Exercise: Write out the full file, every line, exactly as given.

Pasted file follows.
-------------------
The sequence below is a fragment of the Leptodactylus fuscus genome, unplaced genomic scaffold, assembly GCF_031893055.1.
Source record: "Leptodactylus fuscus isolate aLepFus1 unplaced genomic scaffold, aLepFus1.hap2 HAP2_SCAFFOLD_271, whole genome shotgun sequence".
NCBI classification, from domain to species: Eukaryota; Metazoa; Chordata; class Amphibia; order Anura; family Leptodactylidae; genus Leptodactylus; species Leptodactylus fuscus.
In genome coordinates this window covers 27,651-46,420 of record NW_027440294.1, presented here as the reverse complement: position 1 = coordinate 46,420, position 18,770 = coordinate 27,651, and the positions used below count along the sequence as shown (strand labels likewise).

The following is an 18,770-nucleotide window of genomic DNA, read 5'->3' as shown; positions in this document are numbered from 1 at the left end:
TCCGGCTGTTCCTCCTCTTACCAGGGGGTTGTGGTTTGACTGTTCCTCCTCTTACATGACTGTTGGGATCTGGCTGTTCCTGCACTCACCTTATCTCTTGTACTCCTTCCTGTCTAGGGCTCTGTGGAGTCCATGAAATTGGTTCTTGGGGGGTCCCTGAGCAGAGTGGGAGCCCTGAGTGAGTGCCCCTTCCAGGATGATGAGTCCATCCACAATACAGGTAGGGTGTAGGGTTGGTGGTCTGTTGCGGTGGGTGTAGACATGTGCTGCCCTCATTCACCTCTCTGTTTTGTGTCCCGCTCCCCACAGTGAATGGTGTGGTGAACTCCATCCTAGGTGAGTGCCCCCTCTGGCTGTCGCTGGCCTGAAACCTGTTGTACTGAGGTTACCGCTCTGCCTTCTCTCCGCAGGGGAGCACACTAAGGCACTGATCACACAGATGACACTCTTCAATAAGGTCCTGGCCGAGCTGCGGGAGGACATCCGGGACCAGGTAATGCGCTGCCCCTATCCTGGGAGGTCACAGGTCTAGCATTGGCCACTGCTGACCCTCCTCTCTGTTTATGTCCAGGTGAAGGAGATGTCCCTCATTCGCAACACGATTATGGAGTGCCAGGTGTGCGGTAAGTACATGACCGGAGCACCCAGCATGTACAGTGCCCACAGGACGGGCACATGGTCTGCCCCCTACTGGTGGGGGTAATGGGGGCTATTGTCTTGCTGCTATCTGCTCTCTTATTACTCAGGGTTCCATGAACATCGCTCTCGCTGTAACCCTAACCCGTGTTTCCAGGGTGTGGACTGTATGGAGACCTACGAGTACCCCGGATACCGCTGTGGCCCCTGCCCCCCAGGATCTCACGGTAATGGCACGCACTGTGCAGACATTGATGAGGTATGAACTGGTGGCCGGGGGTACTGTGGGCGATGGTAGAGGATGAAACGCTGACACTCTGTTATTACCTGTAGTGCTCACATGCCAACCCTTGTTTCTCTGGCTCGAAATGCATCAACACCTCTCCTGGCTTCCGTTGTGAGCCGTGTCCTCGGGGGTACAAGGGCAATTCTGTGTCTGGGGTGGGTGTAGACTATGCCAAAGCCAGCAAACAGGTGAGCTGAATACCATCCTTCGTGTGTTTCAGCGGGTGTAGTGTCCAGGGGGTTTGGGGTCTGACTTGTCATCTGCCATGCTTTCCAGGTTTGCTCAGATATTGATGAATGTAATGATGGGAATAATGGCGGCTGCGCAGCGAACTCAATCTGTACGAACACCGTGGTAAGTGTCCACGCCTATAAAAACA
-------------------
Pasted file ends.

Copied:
The sequence below is a fragment of the Leptodactylus fuscus genome, unplaced genomic scaffold, assembly GCF_031893055.1.
Source record: "Leptodactylus fuscus isolate aLepFus1 unplaced genomic scaffold, aLepFus1.hap2 HAP2_SCAFFOLD_271, whole genome shotgun sequence".
NCBI classification, from domain to species: Eukaryota; Metazoa; Chordata; class Amphibia; order Anura; family Leptodactylidae; genus Leptodactylus; species Leptodactylus fuscus.
In genome coordinates this window covers 27,651-46,420 of record NW_027440294.1, presented here as the reverse complement: position 1 = coordinate 46,420, position 18,770 = coordinate 27,651, and the positions used below count along the sequence as shown (strand labels likewise).

The following is an 18,770-nucleotide window of genomic DNA, read 5'->3' as shown; positions in this document are numbered from 1 at the left end:
TCCGGCTGTTCCTCCTCTTACCAGGGGGTTGTGGTTTGACTGTTCCTCCTCTTACATGACTGTTGGGATCTGGCTGTTCCTGCACTCACCTTATCTCTTGTACTCCTTCCTGTCTAGGGCTCTGTGGAGTCCATGAAATTGGTTCTTGGGGGGTCCCTGAGCAGAGTGGGAGCCCTGAGTGAGTGCCCCTTCCAGGATGATGAGTCCATCCACAATACAGGTAGGGTGTAGGGTTGGTGGTCTGTTGCGGTGGGTGTAGACATGTGCTGCCCTCATTCACCTCTCTGTTTTGTGTCCCGCTCCCCACAGTGAATGGTGTGGTGAACTCCATCCTAGGTGAGTGCCCCCTCTGGCTGTCGCTGGCCTGAAACCTGTTGTACTGAGGTTACCGCTCTGCCTTCTCTCCGCAGGGGAGCACACTAAGGCACTGATCACACAGATGACACTCTTCAATAAGGTCCTGGCCGAGCTGCGGGAGGACATCCGGGACCAGGTAATGCGCTGCCCCTATCCTGGGAGGTCACAGGTCTAGCATTGGCCACTGCTGACCCTCCTCTCTGTTTATGTCCAGGTGAAGGAGATGTCCCTCATTCGCAACACGATTATGGAGTGCCAGGTGTGCGGTAAGTACATGACCGGAGCACCCAGCATGTACAGTGCCCACAGGACGGGCACATGGTCTGCCCCCTACTGGTGGGGGTAATGGGGGCTATTGTCTTGCTGCTATCTGCTCTCTTATTACTCAGGGTTCCATGAACATCGCTCTCGCTGTAACCCTAACCCGTGTTTCCAGGGTGTGGACTGTATGGAGACCTACGAGTACCCCGGATACCGCTGTGGCCCCTGCCCCCCAGGATCTCACGGTAATGGCACGCACTGTGCAGACATTGATGAGGTATGAACTGGTGGCCGGGGGTACTGTGGGCGATGGTAGAGGATGAAACGCTGACACTCTGTTATTACCTGTAGTGCTCACATGCCAACCCTTGTTTCTCTGGCTCGAAATGCATCAACACCTCTCCTGGCTTCCGTTGTGAGCCGTGTCCTCGGGGGTACAAGGGCAATTCTGTGTCTGGGGTGGGTGTAGACTATGCCAAAGCCAGCAAACAGGTGAGCTGAATACCATCCTTCGTGTGTTTCAGCGGGTGTAGTGTCCAGGGGGTTTGGGGTCTGACTTGTCATCTGCCATGCTTTCCAGGTTTGCTCAGATATTGATGAATGTAATGATGGGAATAATGGCGGCTGCGCAGCGAACTCAATCTGTACGAACACCGTGGTAAGTGTCCACGCCTATAAAAACA